The highlight of last night’s meeting of the PDX DITA User’s Group was Keith Schengili-Roberts’ presentation on The State of DITA 2015. Using the crude metric of “more people to feed at our meetings” over the last few years, we had observed that interest in DITA is growing, but Keith provided a more expansive view of the subject based on his research from the last decade. Here is a sampling of data-based observations drawn from his analysis of job postings, case studies, presentations, LinkedIn references and individual reports:
- Many hundreds of companies worldwide use DITA, with a concentration in the United States and specifically in California.
- Computer software might still be the largest individual industry using DITA, but a large array of industries outside software make up the lion’s share of users.
- DITA is the dominant flavor of XML cited in technical writer job postings (DocBook appears rarely these days)
- In United States job postings, demand for XML experience is trending up and demand for traditional tech writer tools that don’t require structured authoring is gradually trending down.
- DITA experience is increasingly required or preferred in job descriptions.
- Job postings asking for DITA expertise are offering higher starting salaries on average than job postings requiring FrameMaker expertise.
The Q&A covered DITA and aerospace standards, demand in the DITA-based CMS market, how review processes work in a DITA-based documentation organization, and how to get better PDFs out of DITA. And Mark Giffin, who called in from California (he is on the OASIS Lightweight DITA committee), alerted us to the existence of an open-source Markdown-to-DITA plugin. This should be of interest to DITA users who work with programmers who see DITA as an obstacle to collaboration.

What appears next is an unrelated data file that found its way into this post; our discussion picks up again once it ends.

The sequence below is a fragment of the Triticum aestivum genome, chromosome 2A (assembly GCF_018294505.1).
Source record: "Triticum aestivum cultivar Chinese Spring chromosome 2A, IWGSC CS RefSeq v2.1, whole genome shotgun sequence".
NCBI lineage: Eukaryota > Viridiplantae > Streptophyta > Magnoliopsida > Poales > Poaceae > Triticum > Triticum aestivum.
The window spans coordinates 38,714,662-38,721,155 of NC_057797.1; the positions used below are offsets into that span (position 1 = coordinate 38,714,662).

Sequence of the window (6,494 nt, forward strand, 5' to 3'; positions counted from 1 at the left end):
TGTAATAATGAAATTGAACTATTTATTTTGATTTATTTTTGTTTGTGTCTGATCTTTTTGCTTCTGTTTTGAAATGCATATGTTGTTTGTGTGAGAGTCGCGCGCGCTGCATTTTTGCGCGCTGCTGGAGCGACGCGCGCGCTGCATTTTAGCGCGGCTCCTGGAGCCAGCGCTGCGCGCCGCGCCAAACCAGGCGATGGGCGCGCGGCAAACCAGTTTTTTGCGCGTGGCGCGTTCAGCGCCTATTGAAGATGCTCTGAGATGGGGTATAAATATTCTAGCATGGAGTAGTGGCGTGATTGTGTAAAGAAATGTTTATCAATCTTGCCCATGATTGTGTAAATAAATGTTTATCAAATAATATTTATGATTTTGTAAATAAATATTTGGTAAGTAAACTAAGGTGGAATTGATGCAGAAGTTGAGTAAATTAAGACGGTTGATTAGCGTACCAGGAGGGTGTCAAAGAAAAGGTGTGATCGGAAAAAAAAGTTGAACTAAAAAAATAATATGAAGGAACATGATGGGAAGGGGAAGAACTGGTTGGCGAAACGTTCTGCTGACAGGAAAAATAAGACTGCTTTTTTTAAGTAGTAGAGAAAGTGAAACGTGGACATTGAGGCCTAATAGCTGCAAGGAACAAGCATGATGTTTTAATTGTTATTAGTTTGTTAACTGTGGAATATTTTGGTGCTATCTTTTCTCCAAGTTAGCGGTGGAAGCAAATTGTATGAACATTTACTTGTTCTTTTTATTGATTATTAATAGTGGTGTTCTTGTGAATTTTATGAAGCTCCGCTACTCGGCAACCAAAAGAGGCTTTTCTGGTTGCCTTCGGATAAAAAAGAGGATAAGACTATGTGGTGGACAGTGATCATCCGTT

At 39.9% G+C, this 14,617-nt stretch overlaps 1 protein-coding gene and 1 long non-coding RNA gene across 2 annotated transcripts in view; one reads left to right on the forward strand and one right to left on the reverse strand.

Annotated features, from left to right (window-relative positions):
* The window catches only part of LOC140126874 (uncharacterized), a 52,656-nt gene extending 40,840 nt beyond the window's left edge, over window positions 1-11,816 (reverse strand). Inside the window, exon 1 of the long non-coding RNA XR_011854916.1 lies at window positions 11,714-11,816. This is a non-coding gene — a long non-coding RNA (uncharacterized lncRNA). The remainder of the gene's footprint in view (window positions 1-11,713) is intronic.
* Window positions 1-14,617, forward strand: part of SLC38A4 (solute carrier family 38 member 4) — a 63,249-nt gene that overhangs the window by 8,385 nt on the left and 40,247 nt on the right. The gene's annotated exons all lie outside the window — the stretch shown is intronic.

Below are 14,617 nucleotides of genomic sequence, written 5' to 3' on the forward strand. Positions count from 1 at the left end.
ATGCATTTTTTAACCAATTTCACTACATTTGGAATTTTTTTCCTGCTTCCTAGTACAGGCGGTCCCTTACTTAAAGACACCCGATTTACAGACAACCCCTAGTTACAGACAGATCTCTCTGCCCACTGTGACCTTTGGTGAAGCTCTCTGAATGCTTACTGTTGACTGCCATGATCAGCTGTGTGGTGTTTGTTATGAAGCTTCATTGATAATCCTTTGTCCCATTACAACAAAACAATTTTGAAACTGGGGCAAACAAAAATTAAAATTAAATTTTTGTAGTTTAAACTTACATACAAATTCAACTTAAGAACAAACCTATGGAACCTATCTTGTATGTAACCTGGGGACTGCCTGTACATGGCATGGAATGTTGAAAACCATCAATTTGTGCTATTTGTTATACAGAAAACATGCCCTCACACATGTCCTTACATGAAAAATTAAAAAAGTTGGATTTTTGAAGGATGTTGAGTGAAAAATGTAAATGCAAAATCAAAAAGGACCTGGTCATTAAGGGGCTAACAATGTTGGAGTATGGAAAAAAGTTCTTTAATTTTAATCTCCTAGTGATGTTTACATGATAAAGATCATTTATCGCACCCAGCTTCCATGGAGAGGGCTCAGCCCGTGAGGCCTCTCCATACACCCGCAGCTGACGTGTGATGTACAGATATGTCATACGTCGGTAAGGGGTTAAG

Thanks to Keith for providing such a great and engaging talk! You can read more about Keith’s work at his blog, Ditawriter.com. Keith’s presentation was sponsored by Ixiasoft who happen to be his employer as well as a maker of DITA component content management systems. (Thanks to Leah d’Emilio for setting up the tech side and making sure everything went smoothly.)
We were especially pleased to see a handful of new DITA users turning up to explore and network: if you’ve been dithering about coming to a meetup because you’re not yet using DITA, please consider this an invitation to show up and find out more. Also, we discovered proudly that one of our regular attendees found a new job by networking at one of our meetings! We like to be socially useful as well as charming so this was very gratifying news. Maybe you will be next.